Release Date: Aug 5, 2014
Record label: Spare Thought
If every substitute teacher acted as Harry Burgess, the world would be much more willing to redefine pop. Fresh out of university, the Adult Jazz frontman seems to have made himself a pupil alongside his students, approaching music with the perplexed curiosity and playful spirit of someone who hasn’t been shaped by the confines of Western definitions. As a result, his band’s debut album, Gist Is, sees monstrous talent wandering with its eyes closed, trusting in itself to discover the unseen by whatever means necessary.
Let's get this out of the way right at the beginning; Adult Jazz sound like the prodigy child of Dirty Projectors and alt-J. But that's not enough. Their album, Gist Is, is a meticulously-produced contender for most surprising debut in recent memory. They deserve every bit of praise heaped upon them thus far.
Some bands lack a real awareness of how to use space; far too many artists want to fill any gaps with music, be it layering up the instrumentation, using a well-worn chord progression or simply continuing to sing/emote when there’s absolutely no need. It means there’s nowhere for the initial sketches to move into and grow. Adult Jazz does not do any of this.
Head lowered and eyes closed, my deadened ears fill with pitch, calling me to the Abyss. The music I know is bottomless and ruined, dark stars burst inside out and scattered like vapor and static. But through my eyelids comes a faint light, and with it, a hum. At first strange and menacing, there’s warmth to it too, like it wants me to keep listening.
It’s with what sounds akin to a preadolescent choirboy vocal that the artfully complex rock quartet Adult Jazz introduces its debut album, Gist Is. With Hum, his vocal lathered in autotune, (used here effectively at least, but shrill as always), vocalist Harry Burgess singeth in ye olde tongues about being wounded by five-oh or healed by the preacher man. Above a gentle blanket of organ his delicate falsetto is eventually anchored by a buzzing synthesizer, each key following his every syllable.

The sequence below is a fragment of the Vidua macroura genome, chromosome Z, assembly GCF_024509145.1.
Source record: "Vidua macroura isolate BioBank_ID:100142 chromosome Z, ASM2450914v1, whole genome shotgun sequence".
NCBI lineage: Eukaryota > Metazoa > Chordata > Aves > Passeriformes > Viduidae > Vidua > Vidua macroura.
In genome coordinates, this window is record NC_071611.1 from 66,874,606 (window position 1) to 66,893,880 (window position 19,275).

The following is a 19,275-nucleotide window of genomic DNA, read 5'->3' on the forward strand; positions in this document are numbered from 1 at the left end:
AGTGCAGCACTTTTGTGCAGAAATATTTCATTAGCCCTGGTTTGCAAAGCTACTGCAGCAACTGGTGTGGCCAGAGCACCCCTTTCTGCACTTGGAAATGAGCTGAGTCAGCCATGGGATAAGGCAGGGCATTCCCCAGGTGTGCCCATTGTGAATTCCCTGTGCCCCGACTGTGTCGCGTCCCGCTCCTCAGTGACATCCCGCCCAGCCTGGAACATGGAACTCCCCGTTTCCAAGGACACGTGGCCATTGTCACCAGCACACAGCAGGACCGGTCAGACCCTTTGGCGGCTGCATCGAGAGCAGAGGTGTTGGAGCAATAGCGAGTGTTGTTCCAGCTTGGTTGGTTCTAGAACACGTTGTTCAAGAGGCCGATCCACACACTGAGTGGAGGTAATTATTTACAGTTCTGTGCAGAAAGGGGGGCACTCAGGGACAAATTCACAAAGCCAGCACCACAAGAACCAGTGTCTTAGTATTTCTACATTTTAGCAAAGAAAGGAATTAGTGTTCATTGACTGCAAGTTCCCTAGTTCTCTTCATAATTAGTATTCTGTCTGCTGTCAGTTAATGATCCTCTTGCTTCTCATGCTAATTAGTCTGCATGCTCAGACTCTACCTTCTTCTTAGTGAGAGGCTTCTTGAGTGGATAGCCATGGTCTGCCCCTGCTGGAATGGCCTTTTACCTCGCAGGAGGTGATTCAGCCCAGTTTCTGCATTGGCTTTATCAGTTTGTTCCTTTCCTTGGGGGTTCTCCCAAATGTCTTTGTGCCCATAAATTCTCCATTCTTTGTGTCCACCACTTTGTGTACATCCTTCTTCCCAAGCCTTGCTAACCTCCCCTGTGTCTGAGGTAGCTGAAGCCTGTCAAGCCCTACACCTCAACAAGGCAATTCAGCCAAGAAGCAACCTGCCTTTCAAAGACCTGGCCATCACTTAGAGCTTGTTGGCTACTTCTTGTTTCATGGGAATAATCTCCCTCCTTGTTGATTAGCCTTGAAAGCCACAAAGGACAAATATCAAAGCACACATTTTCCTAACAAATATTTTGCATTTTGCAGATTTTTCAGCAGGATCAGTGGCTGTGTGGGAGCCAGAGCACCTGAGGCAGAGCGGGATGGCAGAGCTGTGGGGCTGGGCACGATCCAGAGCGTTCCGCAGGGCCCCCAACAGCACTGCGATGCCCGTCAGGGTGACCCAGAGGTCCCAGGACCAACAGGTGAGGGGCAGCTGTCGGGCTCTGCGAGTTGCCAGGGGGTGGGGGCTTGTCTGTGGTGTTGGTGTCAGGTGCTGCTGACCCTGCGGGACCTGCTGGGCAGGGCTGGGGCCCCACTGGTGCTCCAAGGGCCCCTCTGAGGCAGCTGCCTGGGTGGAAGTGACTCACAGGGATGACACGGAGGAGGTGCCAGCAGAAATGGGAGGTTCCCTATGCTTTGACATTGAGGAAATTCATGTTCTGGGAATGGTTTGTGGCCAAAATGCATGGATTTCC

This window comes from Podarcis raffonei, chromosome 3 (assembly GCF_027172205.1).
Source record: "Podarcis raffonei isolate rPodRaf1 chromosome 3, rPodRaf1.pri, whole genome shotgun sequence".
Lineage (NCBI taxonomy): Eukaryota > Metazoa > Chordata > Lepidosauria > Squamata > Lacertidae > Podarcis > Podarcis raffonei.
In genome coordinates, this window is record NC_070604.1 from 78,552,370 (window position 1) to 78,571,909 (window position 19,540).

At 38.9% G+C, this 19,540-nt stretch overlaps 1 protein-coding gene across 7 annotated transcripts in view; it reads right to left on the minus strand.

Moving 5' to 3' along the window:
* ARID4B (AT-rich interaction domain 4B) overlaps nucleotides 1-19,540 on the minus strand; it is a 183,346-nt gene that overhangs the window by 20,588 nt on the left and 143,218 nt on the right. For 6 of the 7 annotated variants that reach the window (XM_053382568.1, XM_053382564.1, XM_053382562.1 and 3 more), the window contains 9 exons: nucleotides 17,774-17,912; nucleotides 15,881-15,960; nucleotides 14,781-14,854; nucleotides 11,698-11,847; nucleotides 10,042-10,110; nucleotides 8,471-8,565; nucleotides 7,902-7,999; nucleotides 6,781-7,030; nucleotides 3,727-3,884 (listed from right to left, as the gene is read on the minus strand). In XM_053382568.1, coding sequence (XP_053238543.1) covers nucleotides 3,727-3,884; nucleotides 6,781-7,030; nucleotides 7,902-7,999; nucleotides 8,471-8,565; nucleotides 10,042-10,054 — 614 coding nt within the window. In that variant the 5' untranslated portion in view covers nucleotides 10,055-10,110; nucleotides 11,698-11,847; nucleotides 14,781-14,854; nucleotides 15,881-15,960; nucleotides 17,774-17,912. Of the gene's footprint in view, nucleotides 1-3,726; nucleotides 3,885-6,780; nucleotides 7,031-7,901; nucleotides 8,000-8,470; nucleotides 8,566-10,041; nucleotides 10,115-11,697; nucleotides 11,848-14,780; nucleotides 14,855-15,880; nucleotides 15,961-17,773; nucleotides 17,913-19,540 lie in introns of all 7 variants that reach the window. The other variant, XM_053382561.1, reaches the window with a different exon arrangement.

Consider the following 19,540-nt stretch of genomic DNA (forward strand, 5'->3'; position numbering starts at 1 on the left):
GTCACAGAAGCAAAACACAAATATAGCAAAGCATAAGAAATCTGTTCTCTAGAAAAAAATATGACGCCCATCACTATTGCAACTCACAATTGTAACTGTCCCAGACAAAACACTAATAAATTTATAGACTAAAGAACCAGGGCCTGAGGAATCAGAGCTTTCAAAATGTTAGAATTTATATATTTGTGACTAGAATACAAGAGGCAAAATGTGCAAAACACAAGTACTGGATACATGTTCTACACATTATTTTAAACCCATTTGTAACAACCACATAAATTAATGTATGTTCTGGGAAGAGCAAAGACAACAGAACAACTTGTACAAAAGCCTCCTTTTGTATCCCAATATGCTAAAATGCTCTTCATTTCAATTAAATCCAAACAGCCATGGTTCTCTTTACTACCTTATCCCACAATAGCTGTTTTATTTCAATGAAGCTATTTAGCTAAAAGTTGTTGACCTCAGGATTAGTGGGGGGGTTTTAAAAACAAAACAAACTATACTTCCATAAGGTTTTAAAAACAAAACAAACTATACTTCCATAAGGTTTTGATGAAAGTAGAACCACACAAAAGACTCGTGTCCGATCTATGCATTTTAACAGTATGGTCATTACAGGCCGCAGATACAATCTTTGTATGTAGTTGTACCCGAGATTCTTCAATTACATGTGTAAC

Given the confidence and brazen ambition on Gist Is, the labyrinthine debut full-length from Adult Jazz, it's difficult to believe they're less than a year old as a band. University of Leeds music majors Harry Burgess, Tim Slater, and Steven Wells and York University engineering student Tom Howe recorded this set in a Scottish farmhouse. The band employs a wildly recombinant methodology in this sprawling meld of sophisticated indie pop, avant rock, folk, and yes, even a hint of jazz.
They formed in Leeds and make low-key pop more exciting with their clever folk harmonies and mind-bending experimentation. No, not Alt-J – this is Adult Jazz, four men whose biggest problem will be working out how to step out from the Mercury Prize winners’ shadow. It’s all there: the sparse guitars, the minimalist percussion, Harry Burgess’ oddly pitched vocals, the vaguely spiritual intellectualism.
Adult Jazz’s frontman Harry Burgess describes his band’s sound in a press release as “that juxtaposition between, say, something my mother would like, and something she would find difficult”. It’s a dumbfoundedly suitable phrase for this Leeds-based four-piece’s debut album ‘Gist Is’ - a record that sits on the line between easily digestible pop record your parents would dig and lengthy, overbearing art rock your more in-touch mates would appreciate, ultimately flirting with both ideas for just under an hour. Opener ‘Hum’ is a daunting choice for a first track - ethereal and meandering, it trickles a literal hum gently as a stream as Burgess’ vocals elevate things slowly and sumptuously.